AUGUSTA -- For anyone else, it might have been uncomfortable at best, embarrassing at worst. For Tiger Woods?

Humorous, apparently.

The four-time Masters champion was introduced at his pre-tournament news conference by Augusta National member Rob Johnston, who obviously wanted to make the most of the moment: "If you could permit me to briefly recite a history of (Woods') remarkable accomplishments ..."

Woods never lifted his gaze from the tabletop in front of him as the familiar list rolled on, but the slightest hint of a bemused smile flashed across his lips. Or maybe it was a smirk.

When you're the world's No. 1 player and the prohibitive favorite to win not only this first major of the year, but the sexy bet to win all four majors -- the Grand Slam -- such adulation means either meeting expectations or failing to do so.

"OK, well, looking forward to this week ..." Woods said.

The sporting world arrives at the planet's most renowned azaleas exhibit expecting to see history made this week, or at least begun. Woods, most believe, will notch his 14th major championship and begin contemplating the U.S. Open at Torrey Pines, aka his second-favorite venue.

Win or disappoint. Amazing, isn't it?

"Well, it doesn't seem amazing because we have been talking about it -- or (media) have been talking about it -- for four months," 2007 British Open champion Padraig Harrington said, drawing laughter. "We've kind of gotten used to it."

Of course, Tiger brought this on himself. Earlier this year, before his PGA winning streak ended at five (seven worldwide) at Doral's WGC CA Championship, he said that a never-before-accomplished modern slam was "easily within reason," throwing down a gauntlet for his competitors -- and, more importantly, for himself.

"Has anything happened so far to dissuade you from that opinion?" Woods was asked.

"No," he said. Then, after allowing that to sink in, he offered his reasoning.

"You have to understand why I said that, because I've done it before. I've won all four (majors) in a row," he said, referring to his "Tiger Slam" of 2000-01, which he capped by taking his second Masters title.

If you're Woods, it makes perfect sense. "This is my 12th season (as a professional), and nine of those years, I've won five or more tournaments," he said.

"So (I've) just got to win the right four. That's what it boils down to."

The thing is, most of his opponents agree with that logic.

"Tiger Woods (is) the best athlete in the world -- the most dominant athlete in the world playing our sport," said defending Masters champion Zach Johnson, who held off Woods a year ago.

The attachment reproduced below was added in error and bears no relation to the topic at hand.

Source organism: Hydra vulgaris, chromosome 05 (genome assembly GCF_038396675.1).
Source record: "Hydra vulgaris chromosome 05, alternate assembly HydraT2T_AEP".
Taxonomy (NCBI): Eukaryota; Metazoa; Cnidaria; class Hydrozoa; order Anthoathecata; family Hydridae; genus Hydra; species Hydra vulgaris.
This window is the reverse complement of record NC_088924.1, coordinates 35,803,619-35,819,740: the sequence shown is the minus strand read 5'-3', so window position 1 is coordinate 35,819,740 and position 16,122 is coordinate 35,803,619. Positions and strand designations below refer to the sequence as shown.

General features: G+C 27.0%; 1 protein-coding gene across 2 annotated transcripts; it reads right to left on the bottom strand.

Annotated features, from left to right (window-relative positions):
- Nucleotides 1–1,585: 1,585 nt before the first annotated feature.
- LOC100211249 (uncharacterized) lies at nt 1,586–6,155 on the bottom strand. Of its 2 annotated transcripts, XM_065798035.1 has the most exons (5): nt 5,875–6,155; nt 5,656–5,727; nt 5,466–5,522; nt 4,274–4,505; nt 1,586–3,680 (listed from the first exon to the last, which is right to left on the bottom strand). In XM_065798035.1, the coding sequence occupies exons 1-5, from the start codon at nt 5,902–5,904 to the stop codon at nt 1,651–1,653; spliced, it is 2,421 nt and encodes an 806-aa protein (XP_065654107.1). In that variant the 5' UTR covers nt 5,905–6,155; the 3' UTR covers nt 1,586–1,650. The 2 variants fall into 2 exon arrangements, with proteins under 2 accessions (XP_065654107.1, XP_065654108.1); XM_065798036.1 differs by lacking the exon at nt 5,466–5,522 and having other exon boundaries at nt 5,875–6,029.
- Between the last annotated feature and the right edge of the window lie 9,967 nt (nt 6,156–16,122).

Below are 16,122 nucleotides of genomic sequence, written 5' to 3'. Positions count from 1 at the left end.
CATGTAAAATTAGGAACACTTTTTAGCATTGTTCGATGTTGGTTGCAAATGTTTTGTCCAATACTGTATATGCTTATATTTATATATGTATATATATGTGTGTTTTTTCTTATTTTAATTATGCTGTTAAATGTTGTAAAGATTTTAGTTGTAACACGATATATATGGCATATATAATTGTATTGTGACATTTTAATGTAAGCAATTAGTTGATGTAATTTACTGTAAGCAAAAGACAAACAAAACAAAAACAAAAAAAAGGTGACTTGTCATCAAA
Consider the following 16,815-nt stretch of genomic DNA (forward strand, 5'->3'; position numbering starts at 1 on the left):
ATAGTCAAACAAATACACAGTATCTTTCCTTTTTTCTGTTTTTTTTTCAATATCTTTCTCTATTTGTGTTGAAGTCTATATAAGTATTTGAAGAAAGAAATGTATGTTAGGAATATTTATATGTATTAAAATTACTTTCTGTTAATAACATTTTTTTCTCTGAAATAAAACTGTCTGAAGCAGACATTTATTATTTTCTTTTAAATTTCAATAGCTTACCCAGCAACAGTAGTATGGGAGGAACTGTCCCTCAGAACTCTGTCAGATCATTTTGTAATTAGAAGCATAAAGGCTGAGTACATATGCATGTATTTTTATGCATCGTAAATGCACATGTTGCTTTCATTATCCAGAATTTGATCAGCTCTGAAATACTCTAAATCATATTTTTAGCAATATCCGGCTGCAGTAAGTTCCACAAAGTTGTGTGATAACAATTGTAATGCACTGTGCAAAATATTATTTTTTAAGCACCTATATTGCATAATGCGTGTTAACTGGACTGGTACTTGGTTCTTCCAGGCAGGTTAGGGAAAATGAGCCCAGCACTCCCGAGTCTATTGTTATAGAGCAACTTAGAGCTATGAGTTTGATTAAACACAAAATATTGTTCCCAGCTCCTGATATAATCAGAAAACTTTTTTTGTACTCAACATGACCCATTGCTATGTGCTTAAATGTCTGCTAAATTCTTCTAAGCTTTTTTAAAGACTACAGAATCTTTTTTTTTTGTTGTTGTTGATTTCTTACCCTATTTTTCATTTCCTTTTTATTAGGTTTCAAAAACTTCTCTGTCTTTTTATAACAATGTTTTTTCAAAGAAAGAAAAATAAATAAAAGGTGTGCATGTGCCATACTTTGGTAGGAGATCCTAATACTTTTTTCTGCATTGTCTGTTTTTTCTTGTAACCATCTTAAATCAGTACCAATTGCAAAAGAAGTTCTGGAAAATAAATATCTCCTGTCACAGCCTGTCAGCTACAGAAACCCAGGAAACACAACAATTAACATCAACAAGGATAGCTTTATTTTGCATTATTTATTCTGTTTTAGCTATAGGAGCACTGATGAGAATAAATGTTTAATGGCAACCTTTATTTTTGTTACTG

"He's transcending golf; he's bringing it to another level. ... He says he can get better, which is absolutely scary. He's a freak -- in a good way."

Harrington, who won the last major Woods didn't, sees him as a once-in-a-generation (if not lifetime) talent. Not since Jack Nicklaus and, before him, Ben Hogan, has a player had the ability to pull off a Grand Slam, he said.

"There's no question (Woods) moved into that category," Harrington said. "So it should be no surprise to us that they're talking about Tiger winning the Grand Slam. It's definitely possible for him."

But will it happen? As Johnson proved a year ago, Augusta National offers no guarantees.

"I just didn't finish off my rounds last year the way I needed to," Woods said of his 72-72 runner-up finish by two shots. "I made some mistakes on 17 and 18 a couple of days, and that was the difference between winning and losing."

Woods' top competition appears geared up this week to stop a Woods avalanche before it starts.

"I think most of the top guys are playing well this year," Woods said. "Vijay (Singh, the 2000 winner), Phil (Mickelson, winner of two of the past four Masters), Goose (Retief Goosen) is starting to play better, Ernie (Els) ..."

So, slam or no slam?

Mickelson said he considered that opportunity in the past.

"Had I won the (U.S.) Open (in 2006), I probably would've thought about it a little bit," he said.

Lefty, like Tiger, sees it as "possible. I don't think it's an impossible feat. I just think it's going to be a tough one."

A tough one for everyone -- but a "reasonable" expectation for only one.


• Today-Friday, 4 p.m., ESPN (cable channel 25 in Rock Hill)

• Saturday, 3:30 p.m., CBS (cable channel 5 in Rock Hill)

• Sunday, 2:30 p.m., CBS

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